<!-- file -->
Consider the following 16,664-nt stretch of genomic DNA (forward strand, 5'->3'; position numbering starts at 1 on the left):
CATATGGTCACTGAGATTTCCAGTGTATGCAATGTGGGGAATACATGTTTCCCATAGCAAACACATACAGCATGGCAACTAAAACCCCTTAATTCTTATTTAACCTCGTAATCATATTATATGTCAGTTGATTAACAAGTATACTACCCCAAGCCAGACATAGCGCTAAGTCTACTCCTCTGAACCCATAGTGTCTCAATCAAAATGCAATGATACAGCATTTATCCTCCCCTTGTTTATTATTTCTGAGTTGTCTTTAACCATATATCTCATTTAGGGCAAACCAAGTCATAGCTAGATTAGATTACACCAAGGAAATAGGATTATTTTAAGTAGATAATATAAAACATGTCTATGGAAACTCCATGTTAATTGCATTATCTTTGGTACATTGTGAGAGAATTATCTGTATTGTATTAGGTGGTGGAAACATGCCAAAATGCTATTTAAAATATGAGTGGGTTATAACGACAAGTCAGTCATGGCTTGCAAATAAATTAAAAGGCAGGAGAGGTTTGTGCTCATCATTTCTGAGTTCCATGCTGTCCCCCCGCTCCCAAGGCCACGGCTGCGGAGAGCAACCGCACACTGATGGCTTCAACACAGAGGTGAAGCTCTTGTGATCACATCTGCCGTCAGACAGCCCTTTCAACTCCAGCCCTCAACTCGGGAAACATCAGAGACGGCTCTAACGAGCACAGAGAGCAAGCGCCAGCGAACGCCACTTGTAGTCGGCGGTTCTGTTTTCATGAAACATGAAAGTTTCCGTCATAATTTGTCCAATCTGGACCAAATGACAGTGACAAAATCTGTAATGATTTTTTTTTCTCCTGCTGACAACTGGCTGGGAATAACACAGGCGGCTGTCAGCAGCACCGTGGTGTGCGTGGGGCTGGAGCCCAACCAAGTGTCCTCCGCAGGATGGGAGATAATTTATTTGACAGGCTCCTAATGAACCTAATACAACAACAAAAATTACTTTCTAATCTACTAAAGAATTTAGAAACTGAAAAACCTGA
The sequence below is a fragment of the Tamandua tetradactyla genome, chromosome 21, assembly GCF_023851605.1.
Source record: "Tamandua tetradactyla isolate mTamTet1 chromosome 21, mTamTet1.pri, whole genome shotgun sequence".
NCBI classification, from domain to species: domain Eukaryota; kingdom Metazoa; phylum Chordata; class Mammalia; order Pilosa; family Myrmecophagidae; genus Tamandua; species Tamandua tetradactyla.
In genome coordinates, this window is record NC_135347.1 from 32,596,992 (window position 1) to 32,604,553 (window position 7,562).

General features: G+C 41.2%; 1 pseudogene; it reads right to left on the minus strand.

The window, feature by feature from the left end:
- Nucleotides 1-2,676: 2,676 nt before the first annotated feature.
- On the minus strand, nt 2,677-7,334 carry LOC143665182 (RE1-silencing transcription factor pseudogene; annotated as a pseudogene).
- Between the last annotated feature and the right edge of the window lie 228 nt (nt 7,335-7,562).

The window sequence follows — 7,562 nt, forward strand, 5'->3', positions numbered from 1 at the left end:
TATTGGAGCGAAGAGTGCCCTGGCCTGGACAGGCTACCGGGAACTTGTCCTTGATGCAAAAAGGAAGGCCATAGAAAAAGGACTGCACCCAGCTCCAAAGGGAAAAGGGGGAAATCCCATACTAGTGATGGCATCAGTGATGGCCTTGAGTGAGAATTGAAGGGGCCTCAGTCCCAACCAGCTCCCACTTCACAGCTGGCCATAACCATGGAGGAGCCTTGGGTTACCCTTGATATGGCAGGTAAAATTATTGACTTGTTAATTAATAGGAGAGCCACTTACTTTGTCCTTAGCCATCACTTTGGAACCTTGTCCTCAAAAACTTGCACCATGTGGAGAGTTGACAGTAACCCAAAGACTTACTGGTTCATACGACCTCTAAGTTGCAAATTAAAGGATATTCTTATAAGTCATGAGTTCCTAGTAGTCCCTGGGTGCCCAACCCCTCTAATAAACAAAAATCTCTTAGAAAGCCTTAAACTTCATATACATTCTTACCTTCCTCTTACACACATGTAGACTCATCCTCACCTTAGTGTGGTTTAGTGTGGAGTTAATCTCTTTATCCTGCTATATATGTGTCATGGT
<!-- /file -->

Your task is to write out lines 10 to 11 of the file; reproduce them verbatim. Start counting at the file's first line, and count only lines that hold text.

- On the minus strand, nt 2,677-7,334 carry LOC143665182 (RE1-silencing transcription factor pseudogene; annotated as a pseudogene).
- Between the last annotated feature and the right edge of the window lie 228 nt (nt 7,335-7,562).